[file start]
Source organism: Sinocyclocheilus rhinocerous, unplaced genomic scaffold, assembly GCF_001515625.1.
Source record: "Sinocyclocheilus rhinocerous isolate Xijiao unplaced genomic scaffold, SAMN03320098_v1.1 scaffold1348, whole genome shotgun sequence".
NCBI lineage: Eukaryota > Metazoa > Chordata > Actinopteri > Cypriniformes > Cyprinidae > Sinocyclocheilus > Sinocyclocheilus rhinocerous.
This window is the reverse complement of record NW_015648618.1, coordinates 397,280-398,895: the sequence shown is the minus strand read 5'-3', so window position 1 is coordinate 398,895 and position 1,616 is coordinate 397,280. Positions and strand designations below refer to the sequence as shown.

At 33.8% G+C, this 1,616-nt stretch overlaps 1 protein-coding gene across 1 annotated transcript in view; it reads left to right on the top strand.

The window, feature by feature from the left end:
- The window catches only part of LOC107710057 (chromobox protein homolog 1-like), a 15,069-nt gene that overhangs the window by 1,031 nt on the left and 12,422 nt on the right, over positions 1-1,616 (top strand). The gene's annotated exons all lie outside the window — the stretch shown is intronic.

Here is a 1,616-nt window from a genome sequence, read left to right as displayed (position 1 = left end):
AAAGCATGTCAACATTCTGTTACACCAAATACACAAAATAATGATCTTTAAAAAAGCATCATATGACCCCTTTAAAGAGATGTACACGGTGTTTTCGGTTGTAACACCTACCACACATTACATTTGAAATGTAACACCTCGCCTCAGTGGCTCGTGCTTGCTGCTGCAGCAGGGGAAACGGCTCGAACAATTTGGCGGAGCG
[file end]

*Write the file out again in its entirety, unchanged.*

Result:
Source organism: Sinocyclocheilus rhinocerous, unplaced genomic scaffold, assembly GCF_001515625.1.
Source record: "Sinocyclocheilus rhinocerous isolate Xijiao unplaced genomic scaffold, SAMN03320098_v1.1 scaffold1348, whole genome shotgun sequence".
NCBI lineage: Eukaryota > Metazoa > Chordata > Actinopteri > Cypriniformes > Cyprinidae > Sinocyclocheilus > Sinocyclocheilus rhinocerous.
This window is the reverse complement of record NW_015648618.1, coordinates 397,280-398,895: the sequence shown is the minus strand read 5'-3', so window position 1 is coordinate 398,895 and position 1,616 is coordinate 397,280. Positions and strand designations below refer to the sequence as shown.

At 33.8% G+C, this 1,616-nt stretch overlaps 1 protein-coding gene across 1 annotated transcript in view; it reads left to right on the top strand.

The window, feature by feature from the left end:
- The window catches only part of LOC107710057 (chromobox protein homolog 1-like), a 15,069-nt gene that overhangs the window by 1,031 nt on the left and 12,422 nt on the right, over positions 1-1,616 (top strand). The gene's annotated exons all lie outside the window — the stretch shown is intronic.

Here is a 1,616-nt window from a genome sequence, read left to right as displayed (position 1 = left end):
AAAGCATGTCAACATTCTGTTACACCAAATACACAAAATAATGATCTTTAAAAAAGCATCATATGACCCCTTTAAAGAGATGTACACGGTGTTTTCGGTTGTAACACCTACCACACATTACATTTGAAATGTAACACCTCGCCTCAGTGGCTCGTGCTTGCTGCTGCAGCAGGGGAAACGGCTCGAACAATTTGGCGGAGCG